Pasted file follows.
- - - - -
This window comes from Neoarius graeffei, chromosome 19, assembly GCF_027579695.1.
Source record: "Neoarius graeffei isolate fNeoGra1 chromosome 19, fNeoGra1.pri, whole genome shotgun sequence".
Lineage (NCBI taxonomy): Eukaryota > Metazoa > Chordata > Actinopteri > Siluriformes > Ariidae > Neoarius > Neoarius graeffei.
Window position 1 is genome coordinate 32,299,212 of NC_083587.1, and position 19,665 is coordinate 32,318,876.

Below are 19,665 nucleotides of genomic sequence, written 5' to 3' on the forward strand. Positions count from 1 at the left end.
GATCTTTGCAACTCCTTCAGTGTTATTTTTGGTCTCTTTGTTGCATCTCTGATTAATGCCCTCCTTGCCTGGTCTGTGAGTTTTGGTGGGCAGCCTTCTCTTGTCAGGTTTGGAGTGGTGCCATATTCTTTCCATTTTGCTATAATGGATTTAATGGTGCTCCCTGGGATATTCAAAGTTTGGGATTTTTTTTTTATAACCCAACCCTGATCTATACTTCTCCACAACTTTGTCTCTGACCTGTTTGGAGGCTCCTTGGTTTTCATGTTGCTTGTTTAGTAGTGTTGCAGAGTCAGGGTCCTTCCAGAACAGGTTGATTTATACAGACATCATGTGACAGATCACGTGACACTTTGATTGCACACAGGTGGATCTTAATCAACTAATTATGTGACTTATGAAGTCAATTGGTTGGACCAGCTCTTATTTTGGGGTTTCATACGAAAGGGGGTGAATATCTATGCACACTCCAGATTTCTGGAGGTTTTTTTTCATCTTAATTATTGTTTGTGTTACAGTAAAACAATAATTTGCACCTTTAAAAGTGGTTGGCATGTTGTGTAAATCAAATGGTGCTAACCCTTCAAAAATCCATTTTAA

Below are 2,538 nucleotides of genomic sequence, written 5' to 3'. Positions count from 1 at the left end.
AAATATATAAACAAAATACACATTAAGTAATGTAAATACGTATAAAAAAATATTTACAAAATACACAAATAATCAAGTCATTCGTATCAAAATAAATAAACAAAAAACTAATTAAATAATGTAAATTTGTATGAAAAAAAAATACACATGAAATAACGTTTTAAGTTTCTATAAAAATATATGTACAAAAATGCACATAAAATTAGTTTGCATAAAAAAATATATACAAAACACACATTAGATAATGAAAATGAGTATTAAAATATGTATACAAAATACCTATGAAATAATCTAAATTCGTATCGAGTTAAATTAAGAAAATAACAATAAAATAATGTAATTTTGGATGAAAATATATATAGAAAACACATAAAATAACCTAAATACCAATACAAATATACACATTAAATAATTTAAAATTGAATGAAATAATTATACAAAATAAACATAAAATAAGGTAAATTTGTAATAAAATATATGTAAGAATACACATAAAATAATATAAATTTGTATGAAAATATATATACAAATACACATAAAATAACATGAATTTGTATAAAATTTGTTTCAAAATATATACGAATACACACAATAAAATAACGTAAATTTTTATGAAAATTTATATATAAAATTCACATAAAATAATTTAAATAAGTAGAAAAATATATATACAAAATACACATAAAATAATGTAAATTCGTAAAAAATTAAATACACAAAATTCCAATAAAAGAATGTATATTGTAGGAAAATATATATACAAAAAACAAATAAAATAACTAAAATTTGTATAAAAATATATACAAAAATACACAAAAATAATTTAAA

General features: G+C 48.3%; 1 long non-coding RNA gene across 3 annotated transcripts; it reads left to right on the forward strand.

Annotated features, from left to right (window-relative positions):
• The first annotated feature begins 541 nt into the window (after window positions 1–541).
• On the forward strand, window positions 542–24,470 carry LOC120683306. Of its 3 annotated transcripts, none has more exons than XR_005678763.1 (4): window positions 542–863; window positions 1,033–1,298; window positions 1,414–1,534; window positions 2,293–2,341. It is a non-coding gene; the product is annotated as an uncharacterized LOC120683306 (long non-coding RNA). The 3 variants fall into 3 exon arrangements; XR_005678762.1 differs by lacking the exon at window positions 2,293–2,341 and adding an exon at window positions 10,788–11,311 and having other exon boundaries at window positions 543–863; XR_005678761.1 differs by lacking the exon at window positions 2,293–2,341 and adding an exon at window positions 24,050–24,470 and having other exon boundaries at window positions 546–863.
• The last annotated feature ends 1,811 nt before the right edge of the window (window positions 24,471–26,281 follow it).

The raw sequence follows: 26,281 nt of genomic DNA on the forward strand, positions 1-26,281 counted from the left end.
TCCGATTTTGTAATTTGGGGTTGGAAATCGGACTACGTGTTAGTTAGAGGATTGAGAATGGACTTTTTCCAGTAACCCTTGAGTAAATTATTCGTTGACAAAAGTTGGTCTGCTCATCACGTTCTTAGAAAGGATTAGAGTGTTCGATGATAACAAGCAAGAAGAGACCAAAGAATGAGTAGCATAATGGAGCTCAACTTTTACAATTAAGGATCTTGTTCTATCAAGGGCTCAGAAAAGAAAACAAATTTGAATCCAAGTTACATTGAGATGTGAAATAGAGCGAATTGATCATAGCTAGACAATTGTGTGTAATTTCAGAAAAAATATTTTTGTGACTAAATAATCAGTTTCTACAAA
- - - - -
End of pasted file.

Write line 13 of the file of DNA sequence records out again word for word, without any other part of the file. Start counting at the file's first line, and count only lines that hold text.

• The last annotated feature ends 1,811 nt before the right edge of the window (window positions 24,471–26,281 follow it).